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New Non-Compete Law Goes Into Effect On October 1st: What It Means For Employers

Blog, Employment Attorneys

Posted in on September 21, 2018

It has been a long-time coming, but it is finally here, Non-Compete reform in Massachusetts.  The new law, which was recently signed by Governor Baker, places significant restrictions on how employers can use non-compete agreements with employees and independent contractors.  Here are the highlights:

  • The new law, M.G.L. c. 149 §24L (Massachusetts Non-Competition Agreement Act) applies only to non-compete agreements entered into on or after October 1, 2018. It is currently unclear how amendments to pre-October 1st non-competes will be treated.
  • The new law does not apply to all agreements that contain restrictive covenants, which means it does not apply to customer or employee non-solicitation agreements or agreements made in connection with selling a business. It also does not apply to confidentiality and non-disclosures agreements.
  • Not all employees can be required to sign non-compete agreements. The new law prohibits employers requiring employees classified as “non-exempt” under the Fair Labor Standards Act (FLSA), employees 18 years old or younger, hourly employees, and undergraduate or graduate students engaged in short-term employment to sign non-compete agreements. Noncompetition agreements are still prohibited for certain professions, including physicians, nurses, psychologists, social workers, lawyers and those in the broadcasting industry.

  • If an employee is terminated without cause or if the employee is laid off, the non-compete agreement is no longer enforceable. The only exception is if the non-compete is part of a separation agreement.
  • Employers must provide fair and reasonable consideration when a non-compete is executed after employment has begun; continued employment is no longer sufficient consideration.
  • Non-compete agreements must be limited to one (1) year; protect a legitimate employer interest as set forth by statue (e.g. trade secrets); and cover a geographical area that is reasonable in regards to the employer’s protected interest. If an employee breaches his/her fiduciary duty or steals employer’s property, the non-compete could last up to two (2) years.
  • A huge impact on employers is the addition of “garden leave” or other “mutually agreed upon consideration” provisions. The garden leave provision requires employers to pay at least fifty percent (50%) of the employee’s highest base salary within the last two years of employment for the entire non-compete period. Garden leave pay is required only if the employer chooses to enforce the restrictive covenant; the employee is in compliance with the agreement, and it is only paid for up to a maximum of one (1) year (it would no longer apply if the non-compete period extended to two (2) years as a result of an employee’s breach of fiduciary duty or theft of employer property). Of specific interest is that there is no exception to the garden leave requirement where an employee is terminated for cause or resigns.  This provision will likely be the provision that causes employers to reconsider the use of non-compete agreements.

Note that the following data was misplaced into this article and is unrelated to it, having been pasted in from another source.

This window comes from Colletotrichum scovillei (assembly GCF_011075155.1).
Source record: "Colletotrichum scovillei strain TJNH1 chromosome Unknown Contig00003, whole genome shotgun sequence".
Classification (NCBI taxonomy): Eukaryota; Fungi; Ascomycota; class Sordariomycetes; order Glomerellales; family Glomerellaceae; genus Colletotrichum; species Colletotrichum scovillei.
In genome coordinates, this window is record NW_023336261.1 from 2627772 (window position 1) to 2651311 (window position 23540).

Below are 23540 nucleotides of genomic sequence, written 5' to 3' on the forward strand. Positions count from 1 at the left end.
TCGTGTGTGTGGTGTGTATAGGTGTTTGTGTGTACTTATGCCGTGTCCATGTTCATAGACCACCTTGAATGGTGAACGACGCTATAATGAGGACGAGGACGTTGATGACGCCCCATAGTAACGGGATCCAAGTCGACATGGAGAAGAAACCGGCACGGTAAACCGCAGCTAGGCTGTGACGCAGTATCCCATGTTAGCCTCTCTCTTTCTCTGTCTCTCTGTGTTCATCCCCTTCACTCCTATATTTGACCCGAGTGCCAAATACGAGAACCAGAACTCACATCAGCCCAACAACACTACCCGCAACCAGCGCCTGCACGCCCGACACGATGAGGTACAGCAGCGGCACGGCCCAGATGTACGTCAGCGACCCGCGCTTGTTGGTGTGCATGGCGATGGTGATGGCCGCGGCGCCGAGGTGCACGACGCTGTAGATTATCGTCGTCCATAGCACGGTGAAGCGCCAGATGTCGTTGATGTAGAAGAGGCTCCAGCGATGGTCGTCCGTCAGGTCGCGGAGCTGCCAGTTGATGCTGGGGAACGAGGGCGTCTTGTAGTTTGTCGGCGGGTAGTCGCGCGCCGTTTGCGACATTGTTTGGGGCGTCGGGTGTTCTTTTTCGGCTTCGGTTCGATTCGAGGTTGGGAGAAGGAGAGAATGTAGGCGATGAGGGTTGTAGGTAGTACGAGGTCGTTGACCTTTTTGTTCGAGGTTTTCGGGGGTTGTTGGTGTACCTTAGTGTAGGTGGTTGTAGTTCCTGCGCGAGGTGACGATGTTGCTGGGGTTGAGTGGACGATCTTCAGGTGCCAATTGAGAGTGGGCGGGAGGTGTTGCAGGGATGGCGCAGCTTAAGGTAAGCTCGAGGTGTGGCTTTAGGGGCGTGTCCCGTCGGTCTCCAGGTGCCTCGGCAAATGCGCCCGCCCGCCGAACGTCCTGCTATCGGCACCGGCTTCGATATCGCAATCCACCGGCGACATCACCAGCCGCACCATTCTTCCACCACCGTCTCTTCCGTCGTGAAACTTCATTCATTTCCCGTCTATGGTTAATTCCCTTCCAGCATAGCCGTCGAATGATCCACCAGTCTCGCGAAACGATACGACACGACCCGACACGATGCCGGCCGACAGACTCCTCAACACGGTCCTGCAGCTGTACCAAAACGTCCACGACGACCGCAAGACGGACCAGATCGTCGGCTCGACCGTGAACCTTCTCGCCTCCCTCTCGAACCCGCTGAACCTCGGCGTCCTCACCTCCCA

• There are new procedural notice requirements in order to enforce a non-compete agreement. If the agreement is entered into at the commencement of employment it needs to be in writing and signed by both employer and employee; expressly state that the employee has the right to consult an attorney prior to signing; be provided to the employee before a formal offer of employment is extended or ten (10) business days before the commencement of employment, whichever comes first.  If the non-compete agreement is entered into after the commencement of employment, and is not as part of an employee’s separation from the company, the agreement needs to be supported by fair and reasonable consideration (not the continuation of employment); be in writing and signed by both the employer and employee; provide as least ten (10) days notice to the employee; and state that the employee has the right to have the agreement reviewed by an attorney.
  • The new law does not provide guidance as to what is “fair and reasonable consideration”.
  • Courts have the power to rewrite the non-compete to make it valid and enforceable, but the law does not require the court to do so.

This new statute will have many employers re-thinking the need for employee non-compete agreements, however if an employer believes a restrictive covenant is necessary to protect their legitimate business interests, the employment attorneys at Baker, Braverman & Barbadoro, P.C. are prepared to help determine what restrictive covenants are necessary to protect your business. – Susan M. Molinari.